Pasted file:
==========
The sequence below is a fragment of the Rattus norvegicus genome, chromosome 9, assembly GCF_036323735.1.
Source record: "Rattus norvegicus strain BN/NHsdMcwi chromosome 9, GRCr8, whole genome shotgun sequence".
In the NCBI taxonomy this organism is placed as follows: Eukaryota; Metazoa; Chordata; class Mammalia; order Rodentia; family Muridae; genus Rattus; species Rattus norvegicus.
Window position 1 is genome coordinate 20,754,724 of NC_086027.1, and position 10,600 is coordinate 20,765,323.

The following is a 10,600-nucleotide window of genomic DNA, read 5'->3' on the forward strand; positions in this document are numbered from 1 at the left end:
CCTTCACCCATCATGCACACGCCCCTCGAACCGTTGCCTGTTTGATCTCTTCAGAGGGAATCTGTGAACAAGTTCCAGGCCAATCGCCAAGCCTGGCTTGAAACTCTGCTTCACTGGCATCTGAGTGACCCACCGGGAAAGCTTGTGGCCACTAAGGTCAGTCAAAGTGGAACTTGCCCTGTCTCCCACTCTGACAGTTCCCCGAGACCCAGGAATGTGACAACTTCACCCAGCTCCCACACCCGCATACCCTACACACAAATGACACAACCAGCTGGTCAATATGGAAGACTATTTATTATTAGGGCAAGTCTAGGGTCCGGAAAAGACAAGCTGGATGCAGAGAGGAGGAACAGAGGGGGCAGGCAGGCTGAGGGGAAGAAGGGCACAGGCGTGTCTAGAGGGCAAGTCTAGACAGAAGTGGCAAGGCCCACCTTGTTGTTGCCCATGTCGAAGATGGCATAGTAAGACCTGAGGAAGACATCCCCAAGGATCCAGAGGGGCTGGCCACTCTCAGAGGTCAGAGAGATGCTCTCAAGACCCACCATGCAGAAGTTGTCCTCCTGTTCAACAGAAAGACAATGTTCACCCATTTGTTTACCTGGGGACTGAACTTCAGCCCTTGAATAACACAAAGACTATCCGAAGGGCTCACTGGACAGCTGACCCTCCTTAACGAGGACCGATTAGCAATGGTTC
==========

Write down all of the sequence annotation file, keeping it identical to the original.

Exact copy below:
The sequence below is a fragment of the Rattus norvegicus genome, chromosome 9, assembly GCF_036323735.1.
Source record: "Rattus norvegicus strain BN/NHsdMcwi chromosome 9, GRCr8, whole genome shotgun sequence".
In the NCBI taxonomy this organism is placed as follows: Eukaryota; Metazoa; Chordata; class Mammalia; order Rodentia; family Muridae; genus Rattus; species Rattus norvegicus.
Window position 1 is genome coordinate 20,754,724 of NC_086027.1, and position 10,600 is coordinate 20,765,323.

The following is a 10,600-nucleotide window of genomic DNA, read 5'->3' on the forward strand; positions in this document are numbered from 1 at the left end:
CCTTCACCCATCATGCACACGCCCCTCGAACCGTTGCCTGTTTGATCTCTTCAGAGGGAATCTGTGAACAAGTTCCAGGCCAATCGCCAAGCCTGGCTTGAAACTCTGCTTCACTGGCATCTGAGTGACCCACCGGGAAAGCTTGTGGCCACTAAGGTCAGTCAAAGTGGAACTTGCCCTGTCTCCCACTCTGACAGTTCCCCGAGACCCAGGAATGTGACAACTTCACCCAGCTCCCACACCCGCATACCCTACACACAAATGACACAACCAGCTGGTCAATATGGAAGACTATTTATTATTAGGGCAAGTCTAGGGTCCGGAAAAGACAAGCTGGATGCAGAGAGGAGGAACAGAGGGGGCAGGCAGGCTGAGGGGAAGAAGGGCACAGGCGTGTCTAGAGGGCAAGTCTAGACAGAAGTGGCAAGGCCCACCTTGTTGTTGCCCATGTCGAAGATGGCATAGTAAGACCTGAGGAAGACATCCCCAAGGATCCAGAGGGGCTGGCCACTCTCAGAGGTCAGAGAGATGCTCTCAAGACCCACCATGCAGAAGTTGTCCTCCTGTTCAACAGAAAGACAATGTTCACCCATTTGTTTACCTGGGGACTGAACTTCAGCCCTTGAATAACACAAAGACTATCCGAAGGGCTCACTGGACAGCTGACCCTCCTTAACGAGGACCGATTAGCAATGGTTC